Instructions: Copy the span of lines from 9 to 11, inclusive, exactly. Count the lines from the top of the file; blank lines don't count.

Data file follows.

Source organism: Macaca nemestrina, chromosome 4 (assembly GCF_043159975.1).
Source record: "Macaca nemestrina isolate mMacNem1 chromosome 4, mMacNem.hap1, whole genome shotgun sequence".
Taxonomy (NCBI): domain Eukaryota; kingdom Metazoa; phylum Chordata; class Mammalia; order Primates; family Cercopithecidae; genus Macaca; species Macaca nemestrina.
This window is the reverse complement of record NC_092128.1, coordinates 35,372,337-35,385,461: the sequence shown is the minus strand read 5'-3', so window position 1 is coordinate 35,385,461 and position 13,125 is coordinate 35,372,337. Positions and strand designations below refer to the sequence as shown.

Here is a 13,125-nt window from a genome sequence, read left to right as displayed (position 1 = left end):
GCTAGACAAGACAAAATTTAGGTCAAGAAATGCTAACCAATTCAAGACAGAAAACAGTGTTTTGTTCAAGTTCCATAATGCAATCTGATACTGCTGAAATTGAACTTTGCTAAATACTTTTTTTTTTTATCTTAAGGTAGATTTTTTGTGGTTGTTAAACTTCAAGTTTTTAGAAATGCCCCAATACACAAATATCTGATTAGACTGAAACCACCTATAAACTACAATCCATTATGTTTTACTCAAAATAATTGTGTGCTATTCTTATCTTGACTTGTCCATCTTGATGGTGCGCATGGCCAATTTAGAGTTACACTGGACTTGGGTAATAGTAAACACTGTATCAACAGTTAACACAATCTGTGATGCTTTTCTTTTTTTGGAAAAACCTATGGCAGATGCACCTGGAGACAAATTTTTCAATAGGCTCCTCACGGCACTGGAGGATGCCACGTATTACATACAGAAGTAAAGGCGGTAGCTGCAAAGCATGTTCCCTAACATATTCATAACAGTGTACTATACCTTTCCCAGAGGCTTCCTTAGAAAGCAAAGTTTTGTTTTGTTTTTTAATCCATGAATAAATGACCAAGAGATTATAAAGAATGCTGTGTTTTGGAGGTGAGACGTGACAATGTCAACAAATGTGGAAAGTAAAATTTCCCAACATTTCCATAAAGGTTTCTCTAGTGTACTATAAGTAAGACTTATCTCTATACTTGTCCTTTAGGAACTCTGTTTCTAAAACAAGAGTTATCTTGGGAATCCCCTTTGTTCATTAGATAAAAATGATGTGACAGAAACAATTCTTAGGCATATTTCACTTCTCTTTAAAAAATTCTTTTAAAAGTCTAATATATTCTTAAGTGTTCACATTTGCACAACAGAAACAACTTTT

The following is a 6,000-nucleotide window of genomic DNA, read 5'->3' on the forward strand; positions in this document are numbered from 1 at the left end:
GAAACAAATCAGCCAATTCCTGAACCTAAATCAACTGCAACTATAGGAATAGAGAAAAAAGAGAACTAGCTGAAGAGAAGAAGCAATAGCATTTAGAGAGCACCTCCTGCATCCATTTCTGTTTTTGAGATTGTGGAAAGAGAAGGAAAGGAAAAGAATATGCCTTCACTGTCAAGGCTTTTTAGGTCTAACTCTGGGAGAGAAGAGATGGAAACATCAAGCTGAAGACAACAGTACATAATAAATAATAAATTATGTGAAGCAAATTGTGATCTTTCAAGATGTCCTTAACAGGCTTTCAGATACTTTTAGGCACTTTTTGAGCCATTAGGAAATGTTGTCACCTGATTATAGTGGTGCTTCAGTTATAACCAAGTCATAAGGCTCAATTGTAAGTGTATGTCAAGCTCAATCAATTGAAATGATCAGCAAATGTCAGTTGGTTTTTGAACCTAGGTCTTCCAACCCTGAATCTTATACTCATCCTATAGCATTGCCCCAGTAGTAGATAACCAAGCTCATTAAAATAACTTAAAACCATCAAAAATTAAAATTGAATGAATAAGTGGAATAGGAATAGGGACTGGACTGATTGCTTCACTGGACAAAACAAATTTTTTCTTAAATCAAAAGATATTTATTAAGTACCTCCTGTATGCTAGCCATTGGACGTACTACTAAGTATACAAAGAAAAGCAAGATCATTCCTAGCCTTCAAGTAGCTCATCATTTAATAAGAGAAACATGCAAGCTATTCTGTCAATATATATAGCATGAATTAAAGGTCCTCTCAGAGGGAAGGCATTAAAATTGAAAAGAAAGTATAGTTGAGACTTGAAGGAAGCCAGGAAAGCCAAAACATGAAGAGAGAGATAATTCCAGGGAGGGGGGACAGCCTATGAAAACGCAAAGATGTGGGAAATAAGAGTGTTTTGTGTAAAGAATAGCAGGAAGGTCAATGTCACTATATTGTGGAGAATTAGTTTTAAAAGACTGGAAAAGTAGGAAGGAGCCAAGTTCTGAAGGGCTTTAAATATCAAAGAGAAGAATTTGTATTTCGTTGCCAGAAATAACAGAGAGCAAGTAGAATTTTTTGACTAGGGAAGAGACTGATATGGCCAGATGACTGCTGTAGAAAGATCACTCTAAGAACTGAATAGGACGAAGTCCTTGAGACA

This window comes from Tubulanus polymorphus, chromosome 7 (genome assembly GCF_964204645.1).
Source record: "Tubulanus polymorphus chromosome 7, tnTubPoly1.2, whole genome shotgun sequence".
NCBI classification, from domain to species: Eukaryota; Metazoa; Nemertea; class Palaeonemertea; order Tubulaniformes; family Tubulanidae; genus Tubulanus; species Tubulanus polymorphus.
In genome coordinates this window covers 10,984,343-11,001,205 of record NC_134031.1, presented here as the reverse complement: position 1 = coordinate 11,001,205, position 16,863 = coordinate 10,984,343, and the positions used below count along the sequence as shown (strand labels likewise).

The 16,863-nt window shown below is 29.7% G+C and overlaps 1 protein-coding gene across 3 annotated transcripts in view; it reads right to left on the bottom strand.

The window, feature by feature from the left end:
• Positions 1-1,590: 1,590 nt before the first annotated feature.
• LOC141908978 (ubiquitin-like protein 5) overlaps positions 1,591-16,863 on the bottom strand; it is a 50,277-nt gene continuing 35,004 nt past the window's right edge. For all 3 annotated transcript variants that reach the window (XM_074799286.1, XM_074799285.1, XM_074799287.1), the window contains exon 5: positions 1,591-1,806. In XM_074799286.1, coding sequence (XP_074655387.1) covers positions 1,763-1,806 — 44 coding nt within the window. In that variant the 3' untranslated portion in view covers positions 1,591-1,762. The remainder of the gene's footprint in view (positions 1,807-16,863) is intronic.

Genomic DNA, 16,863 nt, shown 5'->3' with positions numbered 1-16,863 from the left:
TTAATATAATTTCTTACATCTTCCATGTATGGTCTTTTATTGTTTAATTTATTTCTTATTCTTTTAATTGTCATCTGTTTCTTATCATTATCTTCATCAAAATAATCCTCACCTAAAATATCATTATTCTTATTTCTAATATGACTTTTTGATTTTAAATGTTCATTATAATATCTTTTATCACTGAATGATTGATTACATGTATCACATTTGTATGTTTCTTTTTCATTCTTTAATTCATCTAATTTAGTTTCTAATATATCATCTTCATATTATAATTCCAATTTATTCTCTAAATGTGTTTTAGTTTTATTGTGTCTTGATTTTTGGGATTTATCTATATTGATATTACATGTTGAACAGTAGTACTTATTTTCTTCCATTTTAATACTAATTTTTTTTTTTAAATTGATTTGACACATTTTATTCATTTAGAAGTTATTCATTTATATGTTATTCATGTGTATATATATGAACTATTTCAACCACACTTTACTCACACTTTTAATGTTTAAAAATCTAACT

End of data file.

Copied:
This window comes from Tubulanus polymorphus, chromosome 7 (genome assembly GCF_964204645.1).
Source record: "Tubulanus polymorphus chromosome 7, tnTubPoly1.2, whole genome shotgun sequence".
NCBI classification, from domain to species: Eukaryota; Metazoa; Nemertea; class Palaeonemertea; order Tubulaniformes; family Tubulanidae; genus Tubulanus; species Tubulanus polymorphus.